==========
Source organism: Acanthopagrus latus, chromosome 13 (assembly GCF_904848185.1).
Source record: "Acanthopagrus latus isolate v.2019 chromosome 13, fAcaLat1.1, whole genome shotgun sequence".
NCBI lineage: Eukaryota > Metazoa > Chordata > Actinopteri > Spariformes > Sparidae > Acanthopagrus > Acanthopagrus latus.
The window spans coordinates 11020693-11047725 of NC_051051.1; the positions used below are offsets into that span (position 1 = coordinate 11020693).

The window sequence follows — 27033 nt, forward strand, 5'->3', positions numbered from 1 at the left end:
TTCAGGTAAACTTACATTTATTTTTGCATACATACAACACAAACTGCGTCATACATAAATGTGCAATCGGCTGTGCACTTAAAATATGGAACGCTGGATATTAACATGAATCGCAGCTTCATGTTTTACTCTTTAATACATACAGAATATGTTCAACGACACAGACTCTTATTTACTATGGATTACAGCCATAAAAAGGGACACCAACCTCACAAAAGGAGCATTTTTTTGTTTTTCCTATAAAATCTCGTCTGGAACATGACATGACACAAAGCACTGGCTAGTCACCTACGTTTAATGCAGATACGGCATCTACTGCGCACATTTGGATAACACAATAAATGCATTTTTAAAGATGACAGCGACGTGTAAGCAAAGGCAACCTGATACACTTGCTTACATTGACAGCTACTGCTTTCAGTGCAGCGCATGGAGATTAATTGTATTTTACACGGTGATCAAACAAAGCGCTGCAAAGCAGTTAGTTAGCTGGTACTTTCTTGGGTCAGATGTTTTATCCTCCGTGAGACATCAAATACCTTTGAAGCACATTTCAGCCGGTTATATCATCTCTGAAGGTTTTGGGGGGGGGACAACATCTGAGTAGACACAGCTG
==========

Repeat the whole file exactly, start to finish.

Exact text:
Source organism: Acanthopagrus latus, chromosome 13 (assembly GCF_904848185.1).
Source record: "Acanthopagrus latus isolate v.2019 chromosome 13, fAcaLat1.1, whole genome shotgun sequence".
NCBI lineage: Eukaryota > Metazoa > Chordata > Actinopteri > Spariformes > Sparidae > Acanthopagrus > Acanthopagrus latus.
The window spans coordinates 11020693-11047725 of NC_051051.1; the positions used below are offsets into that span (position 1 = coordinate 11020693).

The window sequence follows — 27033 nt, forward strand, 5'->3', positions numbered from 1 at the left end:
TTCAGGTAAACTTACATTTATTTTTGCATACATACAACACAAACTGCGTCATACATAAATGTGCAATCGGCTGTGCACTTAAAATATGGAACGCTGGATATTAACATGAATCGCAGCTTCATGTTTTACTCTTTAATACATACAGAATATGTTCAACGACACAGACTCTTATTTACTATGGATTACAGCCATAAAAAGGGACACCAACCTCACAAAAGGAGCATTTTTTTGTTTTTCCTATAAAATCTCGTCTGGAACATGACATGACACAAAGCACTGGCTAGTCACCTACGTTTAATGCAGATACGGCATCTACTGCGCACATTTGGATAACACAATAAATGCATTTTTAAAGATGACAGCGACGTGTAAGCAAAGGCAACCTGATACACTTGCTTACATTGACAGCTACTGCTTTCAGTGCAGCGCATGGAGATTAATTGTATTTTACACGGTGATCAAACAAAGCGCTGCAAAGCAGTTAGTTAGCTGGTACTTTCTTGGGTCAGATGTTTTATCCTCCGTGAGACATCAAATACCTTTGAAGCACATTTCAGCCGGTTATATCATCTCTGAAGGTTTTGGGGGGGGGACAACATCTGAGTAGACACAGCTG